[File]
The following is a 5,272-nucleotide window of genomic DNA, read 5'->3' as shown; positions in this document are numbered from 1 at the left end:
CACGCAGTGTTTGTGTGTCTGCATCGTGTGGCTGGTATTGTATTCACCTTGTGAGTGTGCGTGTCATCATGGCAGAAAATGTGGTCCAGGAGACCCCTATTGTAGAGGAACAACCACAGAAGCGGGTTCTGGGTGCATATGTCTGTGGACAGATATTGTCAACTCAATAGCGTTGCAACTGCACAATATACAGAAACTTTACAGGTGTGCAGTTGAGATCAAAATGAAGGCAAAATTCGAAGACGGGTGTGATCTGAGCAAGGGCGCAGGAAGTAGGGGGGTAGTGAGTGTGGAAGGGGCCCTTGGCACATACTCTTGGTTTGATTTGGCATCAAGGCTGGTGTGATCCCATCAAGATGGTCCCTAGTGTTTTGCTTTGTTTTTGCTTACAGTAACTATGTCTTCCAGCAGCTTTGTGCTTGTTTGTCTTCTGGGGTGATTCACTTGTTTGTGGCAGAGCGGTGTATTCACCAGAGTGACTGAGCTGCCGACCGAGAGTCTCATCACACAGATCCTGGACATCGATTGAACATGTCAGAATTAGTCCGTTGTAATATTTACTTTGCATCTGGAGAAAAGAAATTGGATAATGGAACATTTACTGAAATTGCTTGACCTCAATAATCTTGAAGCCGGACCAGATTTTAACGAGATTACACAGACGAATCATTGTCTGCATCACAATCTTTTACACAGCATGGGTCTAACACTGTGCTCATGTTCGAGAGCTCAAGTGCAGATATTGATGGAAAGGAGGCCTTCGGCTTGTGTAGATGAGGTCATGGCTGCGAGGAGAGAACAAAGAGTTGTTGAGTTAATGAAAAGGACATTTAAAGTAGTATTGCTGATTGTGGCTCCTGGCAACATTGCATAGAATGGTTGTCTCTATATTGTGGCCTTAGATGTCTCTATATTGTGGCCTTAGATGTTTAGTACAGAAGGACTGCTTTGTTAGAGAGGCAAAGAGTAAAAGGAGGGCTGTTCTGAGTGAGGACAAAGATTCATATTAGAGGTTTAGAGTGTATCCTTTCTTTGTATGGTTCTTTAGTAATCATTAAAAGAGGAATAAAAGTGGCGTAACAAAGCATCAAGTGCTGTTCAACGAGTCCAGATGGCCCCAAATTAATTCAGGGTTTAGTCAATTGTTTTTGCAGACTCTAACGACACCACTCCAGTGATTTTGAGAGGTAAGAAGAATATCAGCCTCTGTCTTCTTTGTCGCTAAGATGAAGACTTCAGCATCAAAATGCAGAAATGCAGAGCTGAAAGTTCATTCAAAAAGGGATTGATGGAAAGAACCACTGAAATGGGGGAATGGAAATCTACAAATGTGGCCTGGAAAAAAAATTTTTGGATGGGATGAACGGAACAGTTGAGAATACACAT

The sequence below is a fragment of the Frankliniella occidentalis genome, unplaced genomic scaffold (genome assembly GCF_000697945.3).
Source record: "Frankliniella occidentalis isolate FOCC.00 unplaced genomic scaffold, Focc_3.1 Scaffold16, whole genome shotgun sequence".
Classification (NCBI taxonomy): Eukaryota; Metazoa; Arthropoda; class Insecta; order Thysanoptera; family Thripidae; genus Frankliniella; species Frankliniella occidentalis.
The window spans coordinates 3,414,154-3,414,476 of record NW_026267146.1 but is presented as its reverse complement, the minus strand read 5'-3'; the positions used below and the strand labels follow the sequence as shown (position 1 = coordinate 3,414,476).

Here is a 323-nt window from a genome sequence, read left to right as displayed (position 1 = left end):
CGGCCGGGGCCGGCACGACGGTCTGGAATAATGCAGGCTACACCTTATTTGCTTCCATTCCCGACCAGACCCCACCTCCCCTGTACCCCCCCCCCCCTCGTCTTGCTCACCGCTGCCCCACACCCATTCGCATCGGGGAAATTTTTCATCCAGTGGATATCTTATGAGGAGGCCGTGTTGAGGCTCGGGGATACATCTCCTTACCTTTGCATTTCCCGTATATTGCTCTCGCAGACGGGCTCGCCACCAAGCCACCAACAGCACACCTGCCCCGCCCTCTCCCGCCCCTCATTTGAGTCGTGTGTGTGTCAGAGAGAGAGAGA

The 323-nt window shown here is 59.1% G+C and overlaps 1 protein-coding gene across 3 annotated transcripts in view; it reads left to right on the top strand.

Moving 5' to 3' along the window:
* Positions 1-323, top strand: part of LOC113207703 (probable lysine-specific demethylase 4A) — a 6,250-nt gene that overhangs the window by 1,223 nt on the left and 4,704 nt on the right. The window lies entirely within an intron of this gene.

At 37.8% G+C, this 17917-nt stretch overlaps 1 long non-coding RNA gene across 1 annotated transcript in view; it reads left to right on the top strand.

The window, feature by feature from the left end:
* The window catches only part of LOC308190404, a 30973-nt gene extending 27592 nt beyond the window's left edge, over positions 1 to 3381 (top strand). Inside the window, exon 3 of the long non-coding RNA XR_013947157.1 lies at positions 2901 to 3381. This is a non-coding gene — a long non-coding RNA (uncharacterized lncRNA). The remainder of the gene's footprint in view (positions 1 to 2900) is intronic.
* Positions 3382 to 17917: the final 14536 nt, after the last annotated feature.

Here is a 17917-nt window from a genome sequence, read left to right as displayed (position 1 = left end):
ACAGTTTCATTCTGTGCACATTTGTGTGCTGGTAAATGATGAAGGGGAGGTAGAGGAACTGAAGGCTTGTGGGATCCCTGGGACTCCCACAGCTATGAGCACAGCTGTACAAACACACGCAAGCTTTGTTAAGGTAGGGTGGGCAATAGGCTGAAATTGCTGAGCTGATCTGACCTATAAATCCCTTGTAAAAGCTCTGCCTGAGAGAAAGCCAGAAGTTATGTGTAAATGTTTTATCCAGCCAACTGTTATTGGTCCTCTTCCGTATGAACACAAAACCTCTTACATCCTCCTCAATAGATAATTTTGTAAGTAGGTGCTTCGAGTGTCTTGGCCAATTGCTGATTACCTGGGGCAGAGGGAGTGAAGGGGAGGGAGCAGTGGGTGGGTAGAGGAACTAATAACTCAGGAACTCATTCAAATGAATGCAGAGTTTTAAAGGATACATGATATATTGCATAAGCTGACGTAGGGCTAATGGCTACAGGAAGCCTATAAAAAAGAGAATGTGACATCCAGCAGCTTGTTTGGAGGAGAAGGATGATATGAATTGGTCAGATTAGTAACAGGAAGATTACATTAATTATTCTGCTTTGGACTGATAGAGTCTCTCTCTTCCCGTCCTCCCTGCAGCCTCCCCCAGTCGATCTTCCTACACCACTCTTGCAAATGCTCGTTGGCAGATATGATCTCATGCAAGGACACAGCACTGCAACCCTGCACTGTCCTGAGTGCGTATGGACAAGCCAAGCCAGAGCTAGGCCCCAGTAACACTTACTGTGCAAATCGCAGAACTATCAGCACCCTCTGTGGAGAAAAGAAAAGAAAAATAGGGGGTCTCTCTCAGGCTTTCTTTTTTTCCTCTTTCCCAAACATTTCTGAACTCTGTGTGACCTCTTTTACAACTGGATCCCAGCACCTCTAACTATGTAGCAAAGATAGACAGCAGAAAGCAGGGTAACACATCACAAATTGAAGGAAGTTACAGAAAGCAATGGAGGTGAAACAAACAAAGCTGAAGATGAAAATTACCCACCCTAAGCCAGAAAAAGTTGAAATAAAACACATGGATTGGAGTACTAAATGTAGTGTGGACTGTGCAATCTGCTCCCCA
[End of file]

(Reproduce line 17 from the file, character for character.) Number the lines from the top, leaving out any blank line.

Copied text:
ACAGTTTCATTCTGTGCACATTTGTGTGCTGGTAAATGATGAAGGGGAGGTAGAGGAACTGAAGGCTTGTGGGATCCCTGGGACTCCCACAGCTATGAGCACAGCTGTACAAACACACGCAAGCTTTGTTAAGGTAGGGTGGGCAATAGGCTGAAATTGCTGAGCTGATCTGACCTATAAATCCCTTGTAAAAGCTCTGCCTGAGAGAAAGCCAGAAGTTATGTGTAAATGTTTTATCCAGCCAACTGTTATTGGTCCTCTTCCGTATGAACACAAAACCTCTTACATCCTCCTCAATAGATAATTTTGTAAGTAGGTGCTTCGAGTGTCTTGGCCAATTGCTGATTACCTGGGGCAGAGGGAGTGAAGGGGAGGGAGCAGTGGGTGGGTAGAGGAACTAATAACTCAGGAACTCATTCAAATGAATGCAGAGTTTTAAAGGATACATGATATATTGCATAAGCTGACGTAGGGCTAATGGCTACAGGAAGCCTATAAAAAAGAGAATGTGACATCCAGCAGCTTGTTTGGAGGAGAAGGATGATATGAATTGGTCAGATTAGTAACAGGAAGATTACATTAATTATTCTGCTTTGGACTGATAGAGTCTCTCTCTTCCCGTCCTCCCTGCAGCCTCCCCCAGTCGATCTTCCTACACCACTCTTGCAAATGCTCGTTGGCAGATATGATCTCATGCAAGGACACAGCACTGCAACCCTGCACTGTCCTGAGTGCGTATGGACAAGCCAAGCCAGAGCTAGGCCCCAGTAACACTTACTGTGCAAATCGCAGAACTATCAGCACCCTCTGTGGAGAAAAGAAAAGAAAAATAGGGGGTCTCTCTCAGGCTTTCTTTTTTTCCTCTTTCCCAAACATTTCTGAACTCTGTGTGACCTCTTTTACAACTGGATCCCAGCACCTCTAACTATGTAGCAAAGATAGACAGCAGAAAGCAGGGTAACACATCACAAATTGAAGGAAGTTACAGAAAGCAATGGAGGTGAAACAAACAAAGCTGAAGATGAAAATTACCCACCCTAAGCCAGAAAAAGTTGAAATAAAACACATGGATTGGAGTACTAAATGTAGTGTGGACTGTGCAATCTGCTCCCCA